"Giving Training in -- and Practicing --
a Form of Storytelling Therapy,
In-person and via Videoconference"
by Eric Miller, 2019,
Chennai, south India
This piece of writing describes my counselling work in various ways.
This piece of writing is a companion to my essay, "A Response to Stephen Larsen's Book, The Mythic Imagination", which presents and discusses some ideas that animate my counselling work.
I give training regarding a form of Storytelling Therapy and also use this method of therapy in my work as a psychological counsellor -- both in-person and via videoconference.1 I also conduct workshops in Storytelling and Story Writing.2, 3 I work primarily with teenagers and adults. This essay discusses these matters.
The time has come for Storytelling Therapy (also known as Therapeutic Uses of Storytelling, Storytelling and Healing, and Storytelling for Coaching and Counselling) to take its place alongside Drama Therapy, Dance-movement Therapy, Music Therapy, Visual Art Therapy, etc, as one of the Arts Therapies (also known as the Expressive Therapies, the Creative Arts Therapies, and the Creative Therapies).
Just as stories and storytelling are used in many of the arts, they are also used in many of the Arts Therapies. In the various Arts Therapies, stories and storytelling have been like Cinderella, fixing their older step-sisters' gowns, but never being able to go to the ball themselves. Stories and storytelling are often credited in the literature about Arts Therapies (McNiff, 2009). However, Storytelling Therapy is only now emerging as a field unto itself.
Story can be defined as a series of events. Storytelling can be defined as relating a series of events (to one or more people in a social gathering). It has become popular to refer to any communication of story as storytelling -- for examples, it is sometimes said that a particular novelist or cinema director is a fine storyteller. Literally, however, storytelling refers to primarily using voice and body to relate a story to people who are present to each other, and who can give near-instantaneous feedback to each other.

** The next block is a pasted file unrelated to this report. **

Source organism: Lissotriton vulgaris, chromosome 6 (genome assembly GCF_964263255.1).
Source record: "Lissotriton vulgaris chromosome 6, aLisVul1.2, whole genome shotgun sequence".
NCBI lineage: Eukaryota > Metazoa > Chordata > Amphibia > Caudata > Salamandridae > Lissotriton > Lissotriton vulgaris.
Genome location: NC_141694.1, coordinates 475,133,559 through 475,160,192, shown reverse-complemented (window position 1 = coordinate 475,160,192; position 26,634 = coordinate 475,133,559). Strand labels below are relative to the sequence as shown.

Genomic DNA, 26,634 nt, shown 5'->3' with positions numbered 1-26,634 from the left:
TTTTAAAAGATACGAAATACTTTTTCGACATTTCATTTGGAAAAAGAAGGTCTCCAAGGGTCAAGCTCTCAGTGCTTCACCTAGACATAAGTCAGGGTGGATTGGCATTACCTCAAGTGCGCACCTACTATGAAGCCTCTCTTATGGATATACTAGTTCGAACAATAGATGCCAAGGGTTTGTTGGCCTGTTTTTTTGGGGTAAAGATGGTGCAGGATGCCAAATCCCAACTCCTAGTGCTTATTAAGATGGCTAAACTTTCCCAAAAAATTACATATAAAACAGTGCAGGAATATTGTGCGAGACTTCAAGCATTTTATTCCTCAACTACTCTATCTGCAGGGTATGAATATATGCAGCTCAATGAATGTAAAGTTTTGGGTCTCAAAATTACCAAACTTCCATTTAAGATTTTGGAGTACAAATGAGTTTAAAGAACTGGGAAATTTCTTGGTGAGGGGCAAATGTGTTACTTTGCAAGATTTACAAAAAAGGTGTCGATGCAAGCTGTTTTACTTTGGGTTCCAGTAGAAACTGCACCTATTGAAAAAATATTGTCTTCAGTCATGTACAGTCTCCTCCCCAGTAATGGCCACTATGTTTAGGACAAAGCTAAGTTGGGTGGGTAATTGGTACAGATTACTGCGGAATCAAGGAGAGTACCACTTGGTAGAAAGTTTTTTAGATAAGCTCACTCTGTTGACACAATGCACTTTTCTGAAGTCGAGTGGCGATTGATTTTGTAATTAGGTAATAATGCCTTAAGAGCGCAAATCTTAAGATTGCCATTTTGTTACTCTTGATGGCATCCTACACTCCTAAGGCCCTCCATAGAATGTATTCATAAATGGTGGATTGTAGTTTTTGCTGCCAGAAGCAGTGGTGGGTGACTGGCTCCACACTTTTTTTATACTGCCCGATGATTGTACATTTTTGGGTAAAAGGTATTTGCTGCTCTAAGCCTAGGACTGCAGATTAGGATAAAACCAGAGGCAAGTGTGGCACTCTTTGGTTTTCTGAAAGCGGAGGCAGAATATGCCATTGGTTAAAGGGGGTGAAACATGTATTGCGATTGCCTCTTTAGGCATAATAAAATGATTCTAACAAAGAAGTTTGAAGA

Storytelling has the same healing property that results from any process involving people being together and cooperatively developing something.
A story can be a model of the past, and a model for the future.
A story can be a symbolic object that one can approach. One can get into it, and one can let it get under one's skin. A story can do its work on a person. A story that is embraced and loved by a person moves that person towards specific cultures, belief-systems, and communities.
Stories give examples of behavior, and presenters of stories tend to communicate their feelings about these behaviors, thus urging listeners to also see things the same way. Thus, telling a story is an attempt to persuade one's listeners to understand experience the same way one understands it.